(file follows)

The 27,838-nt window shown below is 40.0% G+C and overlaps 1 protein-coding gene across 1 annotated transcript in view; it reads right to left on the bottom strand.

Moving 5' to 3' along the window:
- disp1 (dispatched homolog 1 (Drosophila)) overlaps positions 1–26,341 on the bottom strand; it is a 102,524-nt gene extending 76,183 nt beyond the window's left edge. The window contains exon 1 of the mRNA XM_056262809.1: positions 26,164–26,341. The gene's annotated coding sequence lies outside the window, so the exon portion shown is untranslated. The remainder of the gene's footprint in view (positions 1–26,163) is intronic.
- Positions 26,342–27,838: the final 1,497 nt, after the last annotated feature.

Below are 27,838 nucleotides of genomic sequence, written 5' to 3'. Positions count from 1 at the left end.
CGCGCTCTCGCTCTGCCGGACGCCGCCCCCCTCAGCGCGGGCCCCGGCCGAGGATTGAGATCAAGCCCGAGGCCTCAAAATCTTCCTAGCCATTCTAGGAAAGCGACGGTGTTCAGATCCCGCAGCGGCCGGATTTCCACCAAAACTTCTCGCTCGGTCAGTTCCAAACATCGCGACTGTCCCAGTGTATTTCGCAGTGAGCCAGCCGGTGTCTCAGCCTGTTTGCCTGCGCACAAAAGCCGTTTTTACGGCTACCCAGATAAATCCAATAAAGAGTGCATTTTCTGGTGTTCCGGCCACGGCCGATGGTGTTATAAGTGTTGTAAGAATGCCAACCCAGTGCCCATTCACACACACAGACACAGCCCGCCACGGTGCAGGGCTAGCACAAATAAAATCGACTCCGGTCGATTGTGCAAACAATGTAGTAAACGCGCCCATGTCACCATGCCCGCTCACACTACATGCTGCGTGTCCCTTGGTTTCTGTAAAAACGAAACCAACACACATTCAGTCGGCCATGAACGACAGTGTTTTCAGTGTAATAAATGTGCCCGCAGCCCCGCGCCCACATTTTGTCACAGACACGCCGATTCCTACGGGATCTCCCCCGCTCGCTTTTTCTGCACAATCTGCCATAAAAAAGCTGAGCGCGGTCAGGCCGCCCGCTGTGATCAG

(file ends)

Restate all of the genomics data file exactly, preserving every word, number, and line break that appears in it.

The 27,838-nt window shown below is 40.0% G+C and overlaps 1 protein-coding gene across 1 annotated transcript in view; it reads right to left on the bottom strand.

Moving 5' to 3' along the window:
- disp1 (dispatched homolog 1 (Drosophila)) overlaps positions 1–26,341 on the bottom strand; it is a 102,524-nt gene extending 76,183 nt beyond the window's left edge. The window contains exon 1 of the mRNA XM_056262809.1: positions 26,164–26,341. The gene's annotated coding sequence lies outside the window, so the exon portion shown is untranslated. The remainder of the gene's footprint in view (positions 1–26,163) is intronic.
- Positions 26,342–27,838: the final 1,497 nt, after the last annotated feature.

Below are 27,838 nucleotides of genomic sequence, written 5' to 3'. Positions count from 1 at the left end.
CGCGCTCTCGCTCTGCCGGACGCCGCCCCCCTCAGCGCGGGCCCCGGCCGAGGATTGAGATCAAGCCCGAGGCCTCAAAATCTTCCTAGCCATTCTAGGAAAGCGACGGTGTTCAGATCCCGCAGCGGCCGGATTTCCACCAAAACTTCTCGCTCGGTCAGTTCCAAACATCGCGACTGTCCCAGTGTATTTCGCAGTGAGCCAGCCGGTGTCTCAGCCTGTTTGCCTGCGCACAAAAGCCGTTTTTACGGCTACCCAGATAAATCCAATAAAGAGTGCATTTTCTGGTGTTCCGGCCACGGCCGATGGTGTTATAAGTGTTGTAAGAATGCCAACCCAGTGCCCATTCACACACACAGACACAGCCCGCCACGGTGCAGGGCTAGCACAAATAAAATCGACTCCGGTCGATTGTGCAAACAATGTAGTAAACGCGCCCATGTCACCATGCCCGCTCACACTACATGCTGCGTGTCCCTTGGTTTCTGTAAAAACGAAACCAACACACATTCAGTCGGCCATGAACGACAGTGTTTTCAGTGTAATAAATGTGCCCGCAGCCCCGCGCCCACATTTTGTCACAGACACGCCGATTCCTACGGGATCTCCCCCGCTCGCTTTTTCTGCACAATCTGCCATAAAAAAGCTGAGCGCGGTCAGGCCGCCCGCTGTGATCAG